Stories of Young Urbanists: Meet Anouchka Strunden

16.02.2021, Maria Prosviryakova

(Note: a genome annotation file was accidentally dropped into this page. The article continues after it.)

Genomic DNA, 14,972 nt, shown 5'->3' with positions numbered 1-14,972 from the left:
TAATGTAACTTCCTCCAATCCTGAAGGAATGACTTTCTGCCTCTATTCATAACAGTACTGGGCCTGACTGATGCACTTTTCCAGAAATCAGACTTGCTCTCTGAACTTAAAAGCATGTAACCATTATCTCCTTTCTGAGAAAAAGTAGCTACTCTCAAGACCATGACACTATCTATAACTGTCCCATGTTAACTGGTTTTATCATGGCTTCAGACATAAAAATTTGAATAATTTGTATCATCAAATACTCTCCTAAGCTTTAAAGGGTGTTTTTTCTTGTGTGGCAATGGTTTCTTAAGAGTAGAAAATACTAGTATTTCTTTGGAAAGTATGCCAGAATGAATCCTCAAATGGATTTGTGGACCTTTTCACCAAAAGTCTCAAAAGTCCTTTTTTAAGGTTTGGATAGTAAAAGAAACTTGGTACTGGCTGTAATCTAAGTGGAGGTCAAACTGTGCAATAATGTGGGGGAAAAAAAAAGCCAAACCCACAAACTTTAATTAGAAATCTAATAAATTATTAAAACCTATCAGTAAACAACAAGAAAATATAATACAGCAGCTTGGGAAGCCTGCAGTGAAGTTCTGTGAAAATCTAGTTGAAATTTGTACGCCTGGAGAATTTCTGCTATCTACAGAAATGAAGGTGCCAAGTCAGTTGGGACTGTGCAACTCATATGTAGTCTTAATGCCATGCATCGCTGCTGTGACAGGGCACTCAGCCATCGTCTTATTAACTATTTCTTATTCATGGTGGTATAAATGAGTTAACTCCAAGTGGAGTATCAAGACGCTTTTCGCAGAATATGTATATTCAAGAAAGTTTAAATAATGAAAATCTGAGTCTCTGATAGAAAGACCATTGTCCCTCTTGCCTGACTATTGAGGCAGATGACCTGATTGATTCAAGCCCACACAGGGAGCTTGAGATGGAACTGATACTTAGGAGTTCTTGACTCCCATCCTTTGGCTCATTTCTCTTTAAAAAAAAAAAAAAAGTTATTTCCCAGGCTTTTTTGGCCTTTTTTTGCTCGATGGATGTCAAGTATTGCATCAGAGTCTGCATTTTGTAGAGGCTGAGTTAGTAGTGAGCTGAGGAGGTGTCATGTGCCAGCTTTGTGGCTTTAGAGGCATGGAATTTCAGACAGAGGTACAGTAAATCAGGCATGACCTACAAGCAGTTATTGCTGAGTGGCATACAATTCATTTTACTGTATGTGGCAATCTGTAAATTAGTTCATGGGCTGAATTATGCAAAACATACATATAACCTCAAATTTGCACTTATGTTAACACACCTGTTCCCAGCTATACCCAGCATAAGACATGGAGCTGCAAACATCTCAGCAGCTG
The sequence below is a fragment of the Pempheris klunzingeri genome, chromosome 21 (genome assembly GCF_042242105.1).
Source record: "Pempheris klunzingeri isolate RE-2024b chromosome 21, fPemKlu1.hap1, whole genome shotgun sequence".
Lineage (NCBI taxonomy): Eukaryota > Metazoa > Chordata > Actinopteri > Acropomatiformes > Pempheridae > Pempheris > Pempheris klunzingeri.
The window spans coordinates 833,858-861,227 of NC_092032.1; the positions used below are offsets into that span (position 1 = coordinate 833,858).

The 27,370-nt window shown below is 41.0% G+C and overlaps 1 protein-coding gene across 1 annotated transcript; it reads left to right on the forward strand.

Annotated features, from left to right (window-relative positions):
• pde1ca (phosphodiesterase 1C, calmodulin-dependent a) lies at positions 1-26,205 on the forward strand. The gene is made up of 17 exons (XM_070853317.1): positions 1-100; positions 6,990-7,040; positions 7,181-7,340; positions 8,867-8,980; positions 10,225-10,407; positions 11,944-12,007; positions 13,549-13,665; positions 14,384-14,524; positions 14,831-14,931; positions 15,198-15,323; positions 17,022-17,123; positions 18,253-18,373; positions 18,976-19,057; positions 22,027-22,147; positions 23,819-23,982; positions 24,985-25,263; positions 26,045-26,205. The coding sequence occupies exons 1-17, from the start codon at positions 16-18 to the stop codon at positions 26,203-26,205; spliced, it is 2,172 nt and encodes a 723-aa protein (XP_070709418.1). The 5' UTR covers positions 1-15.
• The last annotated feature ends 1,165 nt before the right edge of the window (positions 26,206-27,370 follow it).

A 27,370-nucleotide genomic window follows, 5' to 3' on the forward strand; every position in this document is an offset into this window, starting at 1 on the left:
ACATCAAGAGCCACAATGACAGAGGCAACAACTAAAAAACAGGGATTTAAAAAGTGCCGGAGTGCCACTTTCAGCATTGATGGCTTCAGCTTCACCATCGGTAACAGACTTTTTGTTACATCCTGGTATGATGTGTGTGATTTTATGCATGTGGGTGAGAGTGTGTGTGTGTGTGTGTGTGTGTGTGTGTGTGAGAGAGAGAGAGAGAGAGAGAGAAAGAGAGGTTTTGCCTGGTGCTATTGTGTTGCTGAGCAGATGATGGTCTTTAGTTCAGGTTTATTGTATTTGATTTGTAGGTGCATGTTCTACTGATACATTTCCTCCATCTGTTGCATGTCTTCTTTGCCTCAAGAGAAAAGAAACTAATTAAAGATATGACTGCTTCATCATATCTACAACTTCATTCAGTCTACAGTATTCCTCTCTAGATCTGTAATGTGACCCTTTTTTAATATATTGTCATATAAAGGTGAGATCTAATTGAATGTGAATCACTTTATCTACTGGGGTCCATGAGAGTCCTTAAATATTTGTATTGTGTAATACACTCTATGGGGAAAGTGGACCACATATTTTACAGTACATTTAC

Anouchka Strunden graduated in International Business and Cultural Studies at Passau University, Germany, where she discovered an interest in mobility planning. Drawn to living in an international capital, she moved to Brussels for her Master’s in Urban Studies. After gaining experience at Copenhagenize and GIZ, Anouchka is currently about to start a position as Sustainable Mobility Junior Consultant. # GROWING UP MULTILINGUAL Exploring languages and cultural contexts has always been part of my identity. Growing up in Germany with a French grandmother, I went to a French-German school that offered many opportunities to go on exchange programmes abroad. This way, I had the chance to spend time in various countries such as France, Argentina and England at a young age. After finishing school, my passion for dancing led me to live in Brazil for three months. With the [International Business and Cultural Studies]( programme at the University of Passau, I had found a Bachelor’s that was as interdisciplinary as my interests. Within this program, I could learn yet another language and deepen my knowledge in its cultural context. I chose Slavic Culture Studies because the Russian language, its literature and the country’s history had fascinated me for many years already. # FROM LITERATURE TO MOSCOW’S MOBILITY PROJECTS The moment that sparked my interest in learning more about urbanism happened during my Bachelor’s, in a seminar about Russian literature on cities. In this class, we compared narratives on Moscow, Saint Petersburg, and Odessa, and the relationship of story and space in the city – a type of literary topography. Every city produced a different narrative: in Saint Petersburg, the literature was dark and the protagonists felt oppressed and patronised by the historic architecture; in Moscow we found playfulness and surrealism; and Odessa, the harbour city, was dazzling, vibrant and packed with different cultures. There was so much to discover about Soviet cities in literature on the avant-gardist time and after World War I. So for my Bachelor’s thesis, I decided to research what all of this has become today. I was fascinated by the metro of Moscow, which was constructed in the scope of a massive political project in the 1930s. During a language-school trip to Ivanovo in 2018, I finally got to experience it. Eventually, in a discussion with my professor on the transformation of the Russian capital, I came to the topic of bicycle infrastructure and culture in Moscow. Once I started looking into it I was hooked: sociology, history, urbanism and politics started to melt into each other and I knew I had found the right topic to research. {{Pic1: Brussels 2019. Photo by Beatrice Bellavilla}} # FINDING A MASTER’S IN BRUSSELS By the end of my Bachelor’s, I started thinking of studying a Master’s in Urban Studies and considered leaving Germany to go to Moscow. However, I was conscious that my language skills and knowledge of the local context were very limited, and that this might have hindered my professional progress. Indeed, while working at an [intercultural consultation and strategy office]( in parallel with my studies, I had learnt that your impact as a professional is as big as your knowledge of the context, the culture and the people you are working with. Then I came across the 4CITIES Master’s programme in Urban Studies, a programme which you undertake, as the name indicates, in four different cities. But I had travelled a lot before and instead decided to apply for the [Master’s in Urban Studies]( at the Vrije Universiteit Brussel and the Université Libre de Bruxelles. This highly interdisciplinary joint program was created by the same institutions that conceived the 4CITIES Master’s, and had similar courses but based in one city: Brussels. Brussels can feel like several different cities mixed into one. It is among the world’s most cosmopolitan urban spaces, yet its centre is still not altered by gentrification compared to other European capitals. The country’s colonial past and Europe-centric present combined with its multilingual set-up make it a highly political city and you may overlook many of these sides unless you have lived there. {{Pic2: Brussels under construction. Photo by Andrei Toader via Unsplash}} # WORKING AT THE FRENCH BRANCH OF COPENHAGENIZE During the first year of my Master’s, I joined the team of [Copenhagenize]( in Brussels for an [internship]( during which I worked with Clotilde Imbert, the director of the French-speaking branch of the company. My responsibilities included supporting the development of a new cycling network in the Belgian city Bruges, researching for the [Index of bicycle-friendly cities](, writing articles on bicycle initiatives in Brussels, and preparing the Copenhagenize Master Class. At the time of my internship, Copenhagenize still had a company branch in Brussels, but many projects were located in French cities. Being fluent in the language qualified me for the position, as I was able to support Copenhagenize in connecting with citizens in Brussels to advocate bicycle urbanism. Nevertheless, it was still challenging to be fully immersed in French on a professional level. This made me realize that being fluent in the company’s local language is a necessary qualification to be able to contribute and learn, even as an intern. {{Pic3: Bicycles in Molenbeek. Photo by Anouchka Strunden}} # FROM MOSCOW TO MEXICO For my Master’s thesis, I chose urban mobility as a topic – similarly to my Bachelor’s thesis. My research’s focus was on how Guadalajara, the second biggest city in Mexico, could put urban planning advice into practice for its new sustainable mobility strategy. For my thesis I collaborated with [Rupprecht Consult](, a research and consultancy company in my hometown Cologne, Germany, which works on sustainability in the fields of urban and transportation development. While I contacted the office about internships opportunities, they offered that I write my thesis in collaboration with them, which suited me perfectly. So I got hired as an intern and had to manage my time between thesis and project work independently. Working at the office helped me understand the complex constellation of stakeholders in international cooperation. It also made it easier for me to reach out to interview partners for my thesis research, since I was helping to design technical training courses for urban planners in Latin America. Speaking to professors, urban planners and consultants from the city of Guadalajara itself was the best part of the thesis research. # EXTERNAL CONSULTATION VS. LOCAL OWNERSHIP While working on international projects, I am always concerned about legitimization: what enables one to advise cities that have a completely different cultural, social and economic context than one’s own? So far, I believe that the contribution one can make as an external consultant is in being a moderator, supporting and adding to the exchange of knowledge and experiences between cities. However, the solutions to the problems should mostly come from local planners and residents: in order for the solutions to be accepted and used, the cities themselves should be the ones to design, construct or rehabilitate infrastructure. {{Pic4: The most sustainable way of urban transport. Photo by Roman Lopez via Unsplash}} # FINDING A POST-GRADUATE POSITION While working at Rupprecht Consult, we were collaborating with [GIZ, the German Society for International Collaboration]( I kept checking their internship opportunities and eventually found an open position in the [MobiliseYourCity]( project. Since I was looking for a good transition into the working world and the internship was well paid, I applied and got accepted. MobiliseYourCity is a partnership across continents to transform urban transport infrastructure. The global secretariat at Brussels provides communication, outreach and advocacy work for the 74 member cities and countries. During my internship, we developed training formats and workshops and prepared tools, presentations and other support material for the members to succeed in their planning process. # WORKING IN URBANISM AT DIFFERENT LEVELS As an urbanist, I am still uncertain about the scale I want to work at - whether local, municipal, or regional. You can advocate for good urbanism on the highest level, but in that case you might not really end up speaking to cyclists or citizens, like I did when I worked at Copenhagenize. At MobiliseYourCity, we operate from a macro scale where it is difficult to see the direct impact of our work. At Rupprecht Consult, where I will return as Junior Consultant starting March 2021, it is perhaps mostly a meso approach (in between the micro and macro). So for now, this means to me that I found the golden middle.